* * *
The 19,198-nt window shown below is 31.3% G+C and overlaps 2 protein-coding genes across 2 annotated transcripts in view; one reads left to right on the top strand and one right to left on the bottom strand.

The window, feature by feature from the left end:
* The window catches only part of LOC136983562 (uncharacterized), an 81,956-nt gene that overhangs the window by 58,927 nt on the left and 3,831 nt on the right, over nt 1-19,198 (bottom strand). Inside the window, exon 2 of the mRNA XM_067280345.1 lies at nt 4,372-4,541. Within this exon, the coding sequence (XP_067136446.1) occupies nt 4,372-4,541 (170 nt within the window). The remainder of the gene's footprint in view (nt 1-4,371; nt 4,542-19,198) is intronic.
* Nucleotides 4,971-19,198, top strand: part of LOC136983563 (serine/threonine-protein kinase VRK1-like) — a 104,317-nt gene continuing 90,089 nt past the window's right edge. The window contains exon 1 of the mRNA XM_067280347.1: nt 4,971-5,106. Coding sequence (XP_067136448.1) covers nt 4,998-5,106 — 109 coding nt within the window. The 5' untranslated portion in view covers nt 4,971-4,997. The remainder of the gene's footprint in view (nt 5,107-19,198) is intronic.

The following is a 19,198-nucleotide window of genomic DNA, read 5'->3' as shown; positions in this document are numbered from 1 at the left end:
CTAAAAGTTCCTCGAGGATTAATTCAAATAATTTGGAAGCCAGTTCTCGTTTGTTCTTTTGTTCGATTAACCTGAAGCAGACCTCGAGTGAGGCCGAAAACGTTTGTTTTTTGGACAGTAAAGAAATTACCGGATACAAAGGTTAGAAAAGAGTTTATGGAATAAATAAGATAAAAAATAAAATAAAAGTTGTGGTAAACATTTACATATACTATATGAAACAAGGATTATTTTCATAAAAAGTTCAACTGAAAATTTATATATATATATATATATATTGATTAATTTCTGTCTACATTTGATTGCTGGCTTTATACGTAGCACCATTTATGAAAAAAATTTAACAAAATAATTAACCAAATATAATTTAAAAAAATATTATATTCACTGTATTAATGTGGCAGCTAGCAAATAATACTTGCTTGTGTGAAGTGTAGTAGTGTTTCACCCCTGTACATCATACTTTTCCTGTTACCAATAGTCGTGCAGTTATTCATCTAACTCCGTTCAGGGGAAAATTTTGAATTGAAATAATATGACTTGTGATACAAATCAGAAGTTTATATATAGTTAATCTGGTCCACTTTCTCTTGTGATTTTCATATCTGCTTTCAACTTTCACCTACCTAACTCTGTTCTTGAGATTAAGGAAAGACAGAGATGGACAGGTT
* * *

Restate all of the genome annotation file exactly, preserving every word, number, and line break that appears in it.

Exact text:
The 19,198-nt window shown below is 31.3% G+C and overlaps 2 protein-coding genes across 2 annotated transcripts in view; one reads left to right on the top strand and one right to left on the bottom strand.

The window, feature by feature from the left end:
* The window catches only part of LOC136983562 (uncharacterized), an 81,956-nt gene that overhangs the window by 58,927 nt on the left and 3,831 nt on the right, over nt 1-19,198 (bottom strand). Inside the window, exon 2 of the mRNA XM_067280345.1 lies at nt 4,372-4,541. Within this exon, the coding sequence (XP_067136446.1) occupies nt 4,372-4,541 (170 nt within the window). The remainder of the gene's footprint in view (nt 1-4,371; nt 4,542-19,198) is intronic.
* Nucleotides 4,971-19,198, top strand: part of LOC136983563 (serine/threonine-protein kinase VRK1-like) — a 104,317-nt gene continuing 90,089 nt past the window's right edge. The window contains exon 1 of the mRNA XM_067280347.1: nt 4,971-5,106. Coding sequence (XP_067136448.1) covers nt 4,998-5,106 — 109 coding nt within the window. The 5' untranslated portion in view covers nt 4,971-4,997. The remainder of the gene's footprint in view (nt 5,107-19,198) is intronic.

The following is a 19,198-nucleotide window of genomic DNA, read 5'->3' as shown; positions in this document are numbered from 1 at the left end:
CTAAAAGTTCCTCGAGGATTAATTCAAATAATTTGGAAGCCAGTTCTCGTTTGTTCTTTTGTTCGATTAACCTGAAGCAGACCTCGAGTGAGGCCGAAAACGTTTGTTTTTTGGACAGTAAAGAAATTACCGGATACAAAGGTTAGAAAAGAGTTTATGGAATAAATAAGATAAAAAATAAAATAAAAGTTGTGGTAAACATTTACATATACTATATGAAACAAGGATTATTTTCATAAAAAGTTCAACTGAAAATTTATATATATATATATATATATTGATTAATTTCTGTCTACATTTGATTGCTGGCTTTATACGTAGCACCATTTATGAAAAAAATTTAACAAAATAATTAACCAAATATAATTTAAAAAAATATTATATTCACTGTATTAATGTGGCAGCTAGCAAATAATACTTGCTTGTGTGAAGTGTAGTAGTGTTTCACCCCTGTACATCATACTTTTCCTGTTACCAATAGTCGTGCAGTTATTCATCTAACTCCGTTCAGGGGAAAATTTTGAATTGAAATAATATGACTTGTGATACAAATCAGAAGTTTATATATAGTTAATCTGGTCCACTTTCTCTTGTGATTTTCATATCTGCTTTCAACTTTCACCTACCTAACTCTGTTCTTGAGATTAAGGAAAGACAGAGATGGACAGGTT